Archive for the ‘Recipes’ Category

avocado pasta

This creamy, flavorful pasta sauce is actually healthy. And I don’t mean “not quite as terrible for you as cheesy alfredo drenched in butter so we can call it healthy.” I mean it is actually healthy. And the creaminess comes from…

wait for it…


Avocado may not sound like it belongs in your pasta, and I was just as skeptical as you probably are right now. Well, maybe a little less skeptical. I’ve been known to enjoy some pretty random cuisine. But it really doesn’t taste like avocado.

I adapted the recipe from the Pink Parsley blog, who adapted it from the Perry’s Plate blog. I like to add a little extra zip of flavor.


Notice how healthy this ingredient list is! It’s the perfect excuse to load up on carb-heavy pasta.

  • 12 oz. pasta (I prefer whole wheat thin spaghetti)
  • 2 Tbs butter
  • 2-3 Tbs white wine (I use a $3 chardonnay from Walmart because I’m so cultured.)
  • 1/4 – 1/2 of an onion, chopped
  • 3 garlic cloves, minced (I cannot live without my garlic press.)
  • 12 oz. fresh spinach (I’ve used thawed frozen spinach in a pinch. I’ve also used half spinach and half zucchini with great results.)
  • 1/4 cup Greek yogurt
  • 1 avocado, chopped
  • 1-2 tsp dried basil (The original recipe calls for fresh basil, and I LOVE fresh basil, so I’m sure that tastes amazing. I, however, did not grow basil this year, so I am stuck with dried basil.)
  • 1/2 cup grated parmesan cheese
  • 2 dashes of cayenne pepper
  • Pinch of salt and pepper

The cayenne pepper doesn’t make it spicy. It just adds flavor. Don’t skip it!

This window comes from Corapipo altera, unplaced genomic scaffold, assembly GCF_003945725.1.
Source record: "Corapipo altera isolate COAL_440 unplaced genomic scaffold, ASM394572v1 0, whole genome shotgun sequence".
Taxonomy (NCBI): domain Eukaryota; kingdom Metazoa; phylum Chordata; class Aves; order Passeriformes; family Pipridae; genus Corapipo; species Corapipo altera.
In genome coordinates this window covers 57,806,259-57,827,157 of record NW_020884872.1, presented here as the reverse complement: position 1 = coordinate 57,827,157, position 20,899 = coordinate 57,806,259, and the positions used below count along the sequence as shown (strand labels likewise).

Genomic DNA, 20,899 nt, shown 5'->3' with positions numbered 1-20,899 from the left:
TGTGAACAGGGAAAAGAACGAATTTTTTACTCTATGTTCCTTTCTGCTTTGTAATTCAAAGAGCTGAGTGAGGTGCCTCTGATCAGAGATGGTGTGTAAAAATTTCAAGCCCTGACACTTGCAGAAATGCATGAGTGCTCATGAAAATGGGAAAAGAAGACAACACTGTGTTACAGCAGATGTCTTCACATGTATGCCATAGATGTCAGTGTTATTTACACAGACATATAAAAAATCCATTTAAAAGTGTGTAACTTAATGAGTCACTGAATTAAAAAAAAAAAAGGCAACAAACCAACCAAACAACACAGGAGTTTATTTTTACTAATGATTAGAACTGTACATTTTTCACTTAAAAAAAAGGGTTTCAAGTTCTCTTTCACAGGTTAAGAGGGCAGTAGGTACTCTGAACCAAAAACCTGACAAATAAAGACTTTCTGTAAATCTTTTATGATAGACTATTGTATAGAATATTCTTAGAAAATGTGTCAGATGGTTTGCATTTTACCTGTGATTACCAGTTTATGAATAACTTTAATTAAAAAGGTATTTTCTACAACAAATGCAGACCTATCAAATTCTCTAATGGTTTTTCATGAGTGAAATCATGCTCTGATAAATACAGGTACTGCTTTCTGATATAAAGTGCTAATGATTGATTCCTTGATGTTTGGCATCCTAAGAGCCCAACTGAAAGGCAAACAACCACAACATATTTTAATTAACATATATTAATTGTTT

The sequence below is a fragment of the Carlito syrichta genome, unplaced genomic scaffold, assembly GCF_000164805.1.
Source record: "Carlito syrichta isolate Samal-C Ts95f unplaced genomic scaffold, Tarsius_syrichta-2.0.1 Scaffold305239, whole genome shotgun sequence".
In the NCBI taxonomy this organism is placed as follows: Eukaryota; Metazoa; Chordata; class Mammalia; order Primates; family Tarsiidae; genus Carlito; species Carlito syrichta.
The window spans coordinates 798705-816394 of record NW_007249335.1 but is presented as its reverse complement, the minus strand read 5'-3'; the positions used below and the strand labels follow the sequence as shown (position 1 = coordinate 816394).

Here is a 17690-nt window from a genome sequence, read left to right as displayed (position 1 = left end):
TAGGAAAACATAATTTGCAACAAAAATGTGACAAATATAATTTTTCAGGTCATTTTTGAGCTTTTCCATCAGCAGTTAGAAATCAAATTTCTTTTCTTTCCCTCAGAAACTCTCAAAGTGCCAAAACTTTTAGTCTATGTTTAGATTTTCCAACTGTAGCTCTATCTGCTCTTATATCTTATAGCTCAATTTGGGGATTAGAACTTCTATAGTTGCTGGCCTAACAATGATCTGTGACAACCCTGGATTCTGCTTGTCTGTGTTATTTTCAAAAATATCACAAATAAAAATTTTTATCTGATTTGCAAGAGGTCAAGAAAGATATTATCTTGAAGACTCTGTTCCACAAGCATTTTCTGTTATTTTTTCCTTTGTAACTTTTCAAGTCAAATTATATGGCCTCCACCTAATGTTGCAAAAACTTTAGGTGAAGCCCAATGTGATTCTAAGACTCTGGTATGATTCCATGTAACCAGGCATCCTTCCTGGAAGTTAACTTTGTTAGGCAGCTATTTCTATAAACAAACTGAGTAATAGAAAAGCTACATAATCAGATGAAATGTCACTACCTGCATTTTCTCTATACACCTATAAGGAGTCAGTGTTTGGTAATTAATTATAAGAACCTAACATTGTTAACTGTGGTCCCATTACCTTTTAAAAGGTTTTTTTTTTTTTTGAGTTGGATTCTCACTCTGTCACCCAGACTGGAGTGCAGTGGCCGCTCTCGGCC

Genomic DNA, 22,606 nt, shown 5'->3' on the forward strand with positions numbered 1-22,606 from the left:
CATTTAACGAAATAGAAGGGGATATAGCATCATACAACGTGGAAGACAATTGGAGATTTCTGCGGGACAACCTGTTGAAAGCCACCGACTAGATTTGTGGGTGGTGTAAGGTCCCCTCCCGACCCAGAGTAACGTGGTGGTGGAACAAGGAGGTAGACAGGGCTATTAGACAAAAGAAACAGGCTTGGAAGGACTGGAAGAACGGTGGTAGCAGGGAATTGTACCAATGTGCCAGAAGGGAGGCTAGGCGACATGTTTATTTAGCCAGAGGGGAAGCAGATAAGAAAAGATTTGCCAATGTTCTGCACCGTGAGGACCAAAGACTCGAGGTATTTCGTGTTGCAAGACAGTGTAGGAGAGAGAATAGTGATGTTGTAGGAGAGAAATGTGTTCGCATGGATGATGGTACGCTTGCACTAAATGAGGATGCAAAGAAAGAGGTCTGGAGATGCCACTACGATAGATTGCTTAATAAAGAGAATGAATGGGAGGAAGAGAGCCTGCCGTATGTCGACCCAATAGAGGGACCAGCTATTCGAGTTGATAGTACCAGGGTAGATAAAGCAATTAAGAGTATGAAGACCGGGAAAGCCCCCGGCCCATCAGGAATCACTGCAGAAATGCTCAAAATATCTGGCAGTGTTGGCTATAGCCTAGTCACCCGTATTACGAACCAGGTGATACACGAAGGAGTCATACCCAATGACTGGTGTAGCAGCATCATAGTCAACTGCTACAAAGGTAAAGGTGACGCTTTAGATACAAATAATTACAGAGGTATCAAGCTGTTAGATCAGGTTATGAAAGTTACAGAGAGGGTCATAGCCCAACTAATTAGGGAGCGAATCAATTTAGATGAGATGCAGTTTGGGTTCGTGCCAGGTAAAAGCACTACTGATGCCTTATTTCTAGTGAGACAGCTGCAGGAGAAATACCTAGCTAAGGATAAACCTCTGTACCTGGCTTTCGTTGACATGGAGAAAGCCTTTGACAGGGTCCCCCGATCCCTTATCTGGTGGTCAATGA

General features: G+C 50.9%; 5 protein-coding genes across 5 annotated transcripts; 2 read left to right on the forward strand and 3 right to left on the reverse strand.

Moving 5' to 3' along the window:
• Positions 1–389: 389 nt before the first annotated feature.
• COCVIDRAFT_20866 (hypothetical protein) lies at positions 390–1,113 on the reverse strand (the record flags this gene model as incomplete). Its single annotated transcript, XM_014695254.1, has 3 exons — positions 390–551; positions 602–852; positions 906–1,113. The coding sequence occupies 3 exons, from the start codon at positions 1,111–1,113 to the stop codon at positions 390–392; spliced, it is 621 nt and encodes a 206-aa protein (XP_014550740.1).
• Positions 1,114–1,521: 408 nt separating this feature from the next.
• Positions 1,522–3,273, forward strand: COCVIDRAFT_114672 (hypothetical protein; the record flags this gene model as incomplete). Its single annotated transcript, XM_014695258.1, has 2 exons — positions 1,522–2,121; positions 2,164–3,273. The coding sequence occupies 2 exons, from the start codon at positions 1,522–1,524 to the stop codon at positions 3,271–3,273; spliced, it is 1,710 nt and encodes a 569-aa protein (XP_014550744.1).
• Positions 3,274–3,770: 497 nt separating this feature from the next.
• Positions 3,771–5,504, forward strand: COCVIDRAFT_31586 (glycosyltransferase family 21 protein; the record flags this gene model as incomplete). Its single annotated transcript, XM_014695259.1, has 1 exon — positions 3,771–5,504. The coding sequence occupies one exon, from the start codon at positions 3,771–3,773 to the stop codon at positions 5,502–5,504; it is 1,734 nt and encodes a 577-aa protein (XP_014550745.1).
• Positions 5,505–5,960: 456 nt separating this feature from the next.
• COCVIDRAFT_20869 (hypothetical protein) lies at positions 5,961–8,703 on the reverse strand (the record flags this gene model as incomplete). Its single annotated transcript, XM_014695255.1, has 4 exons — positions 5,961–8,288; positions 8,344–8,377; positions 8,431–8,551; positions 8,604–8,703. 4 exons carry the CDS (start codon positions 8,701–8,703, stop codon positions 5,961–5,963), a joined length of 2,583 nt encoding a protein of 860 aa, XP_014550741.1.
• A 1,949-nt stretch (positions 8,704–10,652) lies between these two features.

It’s actually pretty quick. And I don’t mean, “if you spent three hours chopping all your vegetables beforehand”-quick.

  1. Cook the pasta. You can make the sauce while it is boiling. Whenever the pasta is done, save about 1/2 cup of the pasta water for the sauce, and drain the rest.
  2. Sauté the onion with the butter and white wine over medium heat in a large skillet until soft, about 5 minutes. Add the minced garlic and cook until the garlic starts smelling really delicious. Do not wait until the garlic starts turning brown. (Though if you do, it will still taste great. It’s just not ideal.)
  3. Add the fresh spinach to the pan and cover the lid for a minute or two. Then stir the spinach around to coat it in all the lovely juices and replace the lid for a few more minutes until the spinach has wilted.
  4. Transfer the spinach onion mixture to a blender or food processor. Add the yogurt, avocado, basil, cayenne and a few tablespoons of the reserved pasta water. Purée the mixture until smooth. Add the parmesan cheese, salt and pepper and pulse a few more times until blended.
  5. Toss the sauce with the drained pasta. It seems like a lot, but I use all the sauce at once. It is so flavorful and wonderful, and it’s not runny like regular pasta sauce.

When I make this pasta, I don’t bother making a vegetable dish on the side. I feel like I’m being OH, SO BAD, but with all the spinach, onion, garlic and avocado involved, you don’t even need it.

spinach avocado pesto


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Velvety cheese sauce - bonjourHan

This velvety cheese sauce tastes so good, and it’s really quick to whip up. It can take a vegetable dish from boring to amazing in just a few minutes. And if you’re a good cheese-drizzler, your previously boring vegetables can even look elegant. When I went off to college, my mom made sure this essential sauce recipe went with me.